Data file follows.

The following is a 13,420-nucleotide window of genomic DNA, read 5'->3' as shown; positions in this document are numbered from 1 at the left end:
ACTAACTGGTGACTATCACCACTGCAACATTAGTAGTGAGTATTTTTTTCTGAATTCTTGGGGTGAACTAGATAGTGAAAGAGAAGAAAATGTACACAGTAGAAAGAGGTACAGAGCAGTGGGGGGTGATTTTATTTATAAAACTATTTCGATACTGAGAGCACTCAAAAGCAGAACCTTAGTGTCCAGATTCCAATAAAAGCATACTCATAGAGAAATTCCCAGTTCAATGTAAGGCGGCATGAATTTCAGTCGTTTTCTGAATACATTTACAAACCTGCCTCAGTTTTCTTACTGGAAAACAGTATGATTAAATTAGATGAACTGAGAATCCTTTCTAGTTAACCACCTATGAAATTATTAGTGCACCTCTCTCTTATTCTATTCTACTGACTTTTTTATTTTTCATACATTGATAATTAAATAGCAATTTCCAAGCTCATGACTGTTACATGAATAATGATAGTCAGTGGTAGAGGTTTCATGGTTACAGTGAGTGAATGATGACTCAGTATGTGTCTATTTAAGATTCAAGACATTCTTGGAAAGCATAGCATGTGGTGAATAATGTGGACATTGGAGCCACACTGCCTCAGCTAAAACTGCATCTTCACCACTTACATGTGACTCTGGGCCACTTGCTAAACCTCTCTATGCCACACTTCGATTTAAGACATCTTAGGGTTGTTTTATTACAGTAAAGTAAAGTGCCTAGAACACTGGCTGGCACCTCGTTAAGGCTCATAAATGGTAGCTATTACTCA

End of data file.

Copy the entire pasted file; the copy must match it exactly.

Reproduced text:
The following is a 13,420-nucleotide window of genomic DNA, read 5'->3' as shown; positions in this document are numbered from 1 at the left end:
ACTAACTGGTGACTATCACCACTGCAACATTAGTAGTGAGTATTTTTTTCTGAATTCTTGGGGTGAACTAGATAGTGAAAGAGAAGAAAATGTACACAGTAGAAAGAGGTACAGAGCAGTGGGGGGTGATTTTATTTATAAAACTATTTCGATACTGAGAGCACTCAAAAGCAGAACCTTAGTGTCCAGATTCCAATAAAAGCATACTCATAGAGAAATTCCCAGTTCAATGTAAGGCGGCATGAATTTCAGTCGTTTTCTGAATACATTTACAAACCTGCCTCAGTTTTCTTACTGGAAAACAGTATGATTAAATTAGATGAACTGAGAATCCTTTCTAGTTAACCACCTATGAAATTATTAGTGCACCTCTCTCTTATTCTATTCTACTGACTTTTTTATTTTTCATACATTGATAATTAAATAGCAATTTCCAAGCTCATGACTGTTACATGAATAATGATAGTCAGTGGTAGAGGTTTCATGGTTACAGTGAGTGAATGATGACTCAGTATGTGTCTATTTAAGATTCAAGACATTCTTGGAAAGCATAGCATGTGGTGAATAATGTGGACATTGGAGCCACACTGCCTCAGCTAAAACTGCATCTTCACCACTTACATGTGACTCTGGGCCACTTGCTAAACCTCTCTATGCCACACTTCGATTTAAGACATCTTAGGGTTGTTTTATTACAGTAAAGTAAAGTGCCTAGAACACTGGCTGGCACCTCGTTAAGGCTCATAAATGGTAGCTATTACTCA